Local projects get federal boost
Gov. Jim Doyle said Tuesday that Wisconsin has gotten the go ahead from the federal government to spend $300 million of the $529 million the state expects to receive for road and bridge projects.
The first infusion of stimulus dollars will put hundreds of state road builders to work in May and June. By Doyle's estimate, the infusion of federal cash will create or save about 13,000 jobs in Wisconsin.
Tuesday's announcement includes the Highway 11 stretch and 46 other projects around the states. Contracts will be awarded in April with work done this summer.
Rock County officials also are hopeful they'll get the go-ahead for a couple of bridge projects on county roads.
Ben Coopman, Rock County's director of public works, said the first wave of funding has only been allocated so far for state and federal highway projects. It is yet to be determined for county and township projects, he said.
Other projects in Rock and its neighboring counties include about $1 million for bridge painting on Interstate 90/39 between Madison and Janesville and $7 million in surface rehabilitation and bridge work on Highway 12 in Walworth County.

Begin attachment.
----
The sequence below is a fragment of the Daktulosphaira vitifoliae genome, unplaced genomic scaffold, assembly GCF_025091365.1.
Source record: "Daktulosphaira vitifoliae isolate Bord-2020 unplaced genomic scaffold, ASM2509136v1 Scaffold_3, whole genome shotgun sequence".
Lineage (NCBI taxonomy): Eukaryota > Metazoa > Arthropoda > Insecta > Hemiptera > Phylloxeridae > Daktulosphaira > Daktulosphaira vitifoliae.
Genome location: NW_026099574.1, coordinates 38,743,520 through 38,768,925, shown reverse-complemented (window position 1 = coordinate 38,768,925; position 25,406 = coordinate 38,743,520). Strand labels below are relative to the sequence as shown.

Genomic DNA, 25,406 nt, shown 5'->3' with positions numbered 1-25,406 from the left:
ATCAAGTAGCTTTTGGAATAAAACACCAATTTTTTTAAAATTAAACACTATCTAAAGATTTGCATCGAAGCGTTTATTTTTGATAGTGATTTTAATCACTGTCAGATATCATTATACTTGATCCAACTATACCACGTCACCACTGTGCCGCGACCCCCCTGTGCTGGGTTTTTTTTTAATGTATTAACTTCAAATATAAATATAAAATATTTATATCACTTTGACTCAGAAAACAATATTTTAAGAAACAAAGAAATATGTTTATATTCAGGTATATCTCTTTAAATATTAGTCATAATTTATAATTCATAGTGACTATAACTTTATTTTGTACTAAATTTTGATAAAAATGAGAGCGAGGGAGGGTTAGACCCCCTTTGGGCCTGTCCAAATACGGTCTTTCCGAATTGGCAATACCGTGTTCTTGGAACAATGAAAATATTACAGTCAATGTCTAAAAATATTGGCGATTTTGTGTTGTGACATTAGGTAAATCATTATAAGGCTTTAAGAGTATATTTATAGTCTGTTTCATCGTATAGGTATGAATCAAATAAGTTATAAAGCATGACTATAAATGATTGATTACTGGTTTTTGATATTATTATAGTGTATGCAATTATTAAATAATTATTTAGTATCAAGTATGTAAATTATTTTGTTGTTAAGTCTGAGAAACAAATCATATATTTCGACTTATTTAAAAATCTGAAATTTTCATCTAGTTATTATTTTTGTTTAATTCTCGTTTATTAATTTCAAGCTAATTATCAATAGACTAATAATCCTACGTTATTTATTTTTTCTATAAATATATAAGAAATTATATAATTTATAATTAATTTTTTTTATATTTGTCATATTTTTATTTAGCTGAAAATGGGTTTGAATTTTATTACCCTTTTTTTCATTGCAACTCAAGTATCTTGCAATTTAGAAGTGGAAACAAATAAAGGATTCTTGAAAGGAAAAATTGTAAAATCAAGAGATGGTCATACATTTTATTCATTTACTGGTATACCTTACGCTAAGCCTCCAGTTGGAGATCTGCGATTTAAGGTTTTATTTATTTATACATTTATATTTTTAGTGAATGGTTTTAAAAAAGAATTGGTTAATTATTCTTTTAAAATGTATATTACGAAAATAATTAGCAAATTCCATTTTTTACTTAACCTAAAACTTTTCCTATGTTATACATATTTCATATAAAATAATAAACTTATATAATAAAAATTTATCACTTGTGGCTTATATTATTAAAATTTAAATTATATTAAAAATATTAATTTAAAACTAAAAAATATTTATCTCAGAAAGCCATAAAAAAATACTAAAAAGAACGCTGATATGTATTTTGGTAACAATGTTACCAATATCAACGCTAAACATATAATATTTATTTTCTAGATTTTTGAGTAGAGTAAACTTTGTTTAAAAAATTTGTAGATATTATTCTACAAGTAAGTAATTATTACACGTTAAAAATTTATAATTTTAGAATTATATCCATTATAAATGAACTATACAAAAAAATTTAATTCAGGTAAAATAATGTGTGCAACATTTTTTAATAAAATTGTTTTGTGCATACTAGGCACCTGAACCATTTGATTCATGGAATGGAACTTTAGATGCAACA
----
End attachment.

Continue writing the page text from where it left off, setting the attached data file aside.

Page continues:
The Highway 11 project in Rock County includes pavement replacement and overlay.
About half of the state's allocation for roadwork from the American Recovery and Reinvestment Act will be spent on the reconstruction of Interstate 94 south of Milwaukee, with an expansion of the freeway west of Madison also in line for a significant federal boost.
The infrastructure work around the state represents a mix of bridge reconstruction, highway expansion, roadway resurfacing and pavement replacement. The infusion of federal cash moves those projects from wish list to shovel-ready.
Tom Fisher, president and business manager of the Wisconsin Laborer's District Council, said that without the boost provided by the stimulus money, hundreds of his members would collect unemployment instead of paychecks this summer.
He put unemployment among construction workers tied to the road building at more than 15 percent, double the statewide figure among all job categories.
"The sooner we can get people back to work, the sooner we can get our economy back on track," Fisher said. "If they're sitting home, they're not buying cars, and they're not paying taxes."
Doyle said another wave of road projects—about $229 million worth—will be announced later.
Material from Gazette wire services was used in this story